It is a defence to an action for defamation for the defendant to show that
(a) the statement complained of is, or forms part of, a statement on a matter of public interest; and
(b) the defendant acted responsibly in publishing the statement complained of.
British media law blog Mediabeak calls it "a welcome inclusion," noting that the new defense along with the bill's other refinements and additions will "give the press the added security that where there is wrongdoing, indiscretion, lying, cheating and general dodgy dealing then it can ply its trade without the odds being unfairly stacked against exposing those with low morals and deep pockets."
The one thing that still irks about the new bill, at least from an American perspective, is that it still places the burden of a truth defense on the defendant. It still seems unfair and inefficient to put the burden of proving a statement's truth on the defendant when the plaintiff presumably has much easier access to everything they need to disprove the claim. Perhaps, with the changes the bill makes to strengthen 'fair comment' and tighten jurisdiction, the backwardness of the truth defense will not be as much of an issue. But I still worry about situations where a limited-resource defendant faces a super-wealthy corporate plaintiff - why should the poor village blogger have to prove the truth of a statement that the rich City executive ought to be able to disprove with minimal effort?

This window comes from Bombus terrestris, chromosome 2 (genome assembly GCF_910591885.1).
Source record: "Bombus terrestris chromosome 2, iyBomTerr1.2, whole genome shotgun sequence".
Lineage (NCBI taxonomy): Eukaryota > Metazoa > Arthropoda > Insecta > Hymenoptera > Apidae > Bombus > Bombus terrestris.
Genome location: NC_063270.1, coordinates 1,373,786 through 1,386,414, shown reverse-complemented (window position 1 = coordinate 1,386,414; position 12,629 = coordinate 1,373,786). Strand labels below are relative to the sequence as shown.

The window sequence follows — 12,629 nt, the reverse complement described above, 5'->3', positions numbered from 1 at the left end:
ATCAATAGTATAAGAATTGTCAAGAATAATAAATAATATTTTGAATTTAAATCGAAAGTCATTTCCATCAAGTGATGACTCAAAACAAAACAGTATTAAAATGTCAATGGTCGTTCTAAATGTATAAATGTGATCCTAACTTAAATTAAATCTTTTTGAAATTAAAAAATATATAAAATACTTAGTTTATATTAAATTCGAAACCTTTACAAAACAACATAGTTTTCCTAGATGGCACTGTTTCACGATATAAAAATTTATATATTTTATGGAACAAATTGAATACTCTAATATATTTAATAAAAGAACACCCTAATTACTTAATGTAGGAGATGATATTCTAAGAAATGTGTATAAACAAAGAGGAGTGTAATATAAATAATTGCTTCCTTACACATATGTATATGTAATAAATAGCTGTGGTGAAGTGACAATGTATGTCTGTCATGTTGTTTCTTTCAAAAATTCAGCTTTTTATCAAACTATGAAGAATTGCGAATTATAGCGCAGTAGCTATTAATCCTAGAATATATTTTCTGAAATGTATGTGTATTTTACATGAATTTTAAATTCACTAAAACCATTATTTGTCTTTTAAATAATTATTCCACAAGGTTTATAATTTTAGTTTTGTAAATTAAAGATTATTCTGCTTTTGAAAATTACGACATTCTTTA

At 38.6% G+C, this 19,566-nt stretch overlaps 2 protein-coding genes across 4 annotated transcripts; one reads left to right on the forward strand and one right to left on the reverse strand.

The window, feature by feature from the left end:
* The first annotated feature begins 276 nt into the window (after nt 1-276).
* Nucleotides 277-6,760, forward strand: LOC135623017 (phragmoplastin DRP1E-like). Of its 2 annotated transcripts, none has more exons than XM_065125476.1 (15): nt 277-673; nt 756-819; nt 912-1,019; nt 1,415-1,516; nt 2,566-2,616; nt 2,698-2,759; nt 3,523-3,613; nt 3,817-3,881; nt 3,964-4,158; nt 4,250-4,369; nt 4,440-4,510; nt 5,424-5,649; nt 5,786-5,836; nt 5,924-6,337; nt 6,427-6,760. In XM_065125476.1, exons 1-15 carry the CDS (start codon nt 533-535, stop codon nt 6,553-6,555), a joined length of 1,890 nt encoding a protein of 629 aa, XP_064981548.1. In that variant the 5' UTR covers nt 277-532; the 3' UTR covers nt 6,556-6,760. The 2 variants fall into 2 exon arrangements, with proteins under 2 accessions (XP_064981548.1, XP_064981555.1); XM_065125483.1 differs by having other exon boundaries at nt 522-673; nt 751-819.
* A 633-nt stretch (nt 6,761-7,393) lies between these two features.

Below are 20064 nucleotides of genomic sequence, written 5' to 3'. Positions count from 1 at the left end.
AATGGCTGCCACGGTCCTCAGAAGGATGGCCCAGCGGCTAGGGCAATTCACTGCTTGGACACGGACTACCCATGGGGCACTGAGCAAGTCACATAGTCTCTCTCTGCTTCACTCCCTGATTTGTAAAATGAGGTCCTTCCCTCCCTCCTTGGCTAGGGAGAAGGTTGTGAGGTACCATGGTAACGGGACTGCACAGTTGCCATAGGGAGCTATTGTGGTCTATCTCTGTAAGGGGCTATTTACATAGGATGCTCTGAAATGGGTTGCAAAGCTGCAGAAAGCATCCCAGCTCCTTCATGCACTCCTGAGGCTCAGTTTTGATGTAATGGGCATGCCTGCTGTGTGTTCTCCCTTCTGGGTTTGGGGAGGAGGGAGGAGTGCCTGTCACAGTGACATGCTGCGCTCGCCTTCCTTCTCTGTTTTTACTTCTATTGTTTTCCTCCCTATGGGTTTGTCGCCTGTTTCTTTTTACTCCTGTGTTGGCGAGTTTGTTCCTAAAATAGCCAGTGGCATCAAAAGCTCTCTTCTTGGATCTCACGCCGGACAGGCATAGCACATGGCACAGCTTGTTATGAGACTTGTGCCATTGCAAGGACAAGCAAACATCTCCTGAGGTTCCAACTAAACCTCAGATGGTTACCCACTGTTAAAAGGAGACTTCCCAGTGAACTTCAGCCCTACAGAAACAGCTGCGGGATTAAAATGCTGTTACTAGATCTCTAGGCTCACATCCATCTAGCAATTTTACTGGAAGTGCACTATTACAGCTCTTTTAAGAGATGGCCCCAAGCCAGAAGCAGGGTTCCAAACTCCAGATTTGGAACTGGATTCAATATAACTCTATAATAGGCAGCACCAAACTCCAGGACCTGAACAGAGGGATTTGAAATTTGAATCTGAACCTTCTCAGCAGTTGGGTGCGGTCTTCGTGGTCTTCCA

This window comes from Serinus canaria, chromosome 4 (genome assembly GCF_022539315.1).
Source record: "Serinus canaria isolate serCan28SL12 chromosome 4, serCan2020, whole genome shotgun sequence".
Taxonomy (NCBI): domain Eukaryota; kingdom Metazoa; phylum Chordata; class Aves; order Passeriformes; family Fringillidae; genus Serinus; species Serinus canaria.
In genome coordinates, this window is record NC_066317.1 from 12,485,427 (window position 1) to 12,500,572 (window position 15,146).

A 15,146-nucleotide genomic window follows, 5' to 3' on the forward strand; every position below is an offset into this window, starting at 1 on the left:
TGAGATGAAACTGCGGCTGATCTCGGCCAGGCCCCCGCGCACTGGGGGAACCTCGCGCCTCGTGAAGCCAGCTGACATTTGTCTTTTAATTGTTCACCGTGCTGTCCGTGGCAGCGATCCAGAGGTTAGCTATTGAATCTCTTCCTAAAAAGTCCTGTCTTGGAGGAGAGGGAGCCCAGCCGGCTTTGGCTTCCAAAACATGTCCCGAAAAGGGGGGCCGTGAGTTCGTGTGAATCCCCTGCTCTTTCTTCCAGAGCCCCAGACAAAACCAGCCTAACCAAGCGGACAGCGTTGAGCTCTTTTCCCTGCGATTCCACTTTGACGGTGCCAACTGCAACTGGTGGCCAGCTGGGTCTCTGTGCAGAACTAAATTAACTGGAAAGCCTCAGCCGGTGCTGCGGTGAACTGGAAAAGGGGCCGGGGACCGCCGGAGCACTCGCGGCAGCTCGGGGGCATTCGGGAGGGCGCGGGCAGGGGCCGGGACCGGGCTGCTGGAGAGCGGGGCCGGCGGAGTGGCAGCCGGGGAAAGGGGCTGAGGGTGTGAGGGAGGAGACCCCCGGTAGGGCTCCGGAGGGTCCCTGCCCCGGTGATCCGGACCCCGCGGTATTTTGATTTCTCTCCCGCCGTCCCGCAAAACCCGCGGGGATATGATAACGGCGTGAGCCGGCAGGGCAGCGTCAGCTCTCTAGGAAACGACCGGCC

While the LRC did not single out the defendant's burden in a truth defense, it did have several concerns about the bill as it's presently drafted. Specifically, the LRC hoped that the bill would be revised to include:
• An end to the ability of claimants to censor criticism extra-judicially by threatening innocent hosts (including web-hosts and internet service providers) of allegedly defamatory material with libel actions
• Radical restrictions on the ability of corporations to sue in libel to protect their reputations, as applies to some public bodies
• Altering procedures in courts to reduce the time it takes to reach trial and the costs of libel actions
Still, legislation is never perfect in its first draft, and this bill makes so many improvements to British defamation law that it's hard to complain too much right now, when the bill is in consultation until June 1 (i.e., the British government has opened the bill to public comment until then). Hopefully the government will address the LRC's concerns and further tighten up the bill this summer. But even if it becomes law as it is now written, it's a great step forward for British defamation law.
Arthur is the intake attorney for the Online Media Law Network at the Berkman Center. Before attending law school, he was the online news editor at The Christian Science Monitor.
(Image courtesy of Flickr user LaertesCTB licensed under a Creative Commons license.)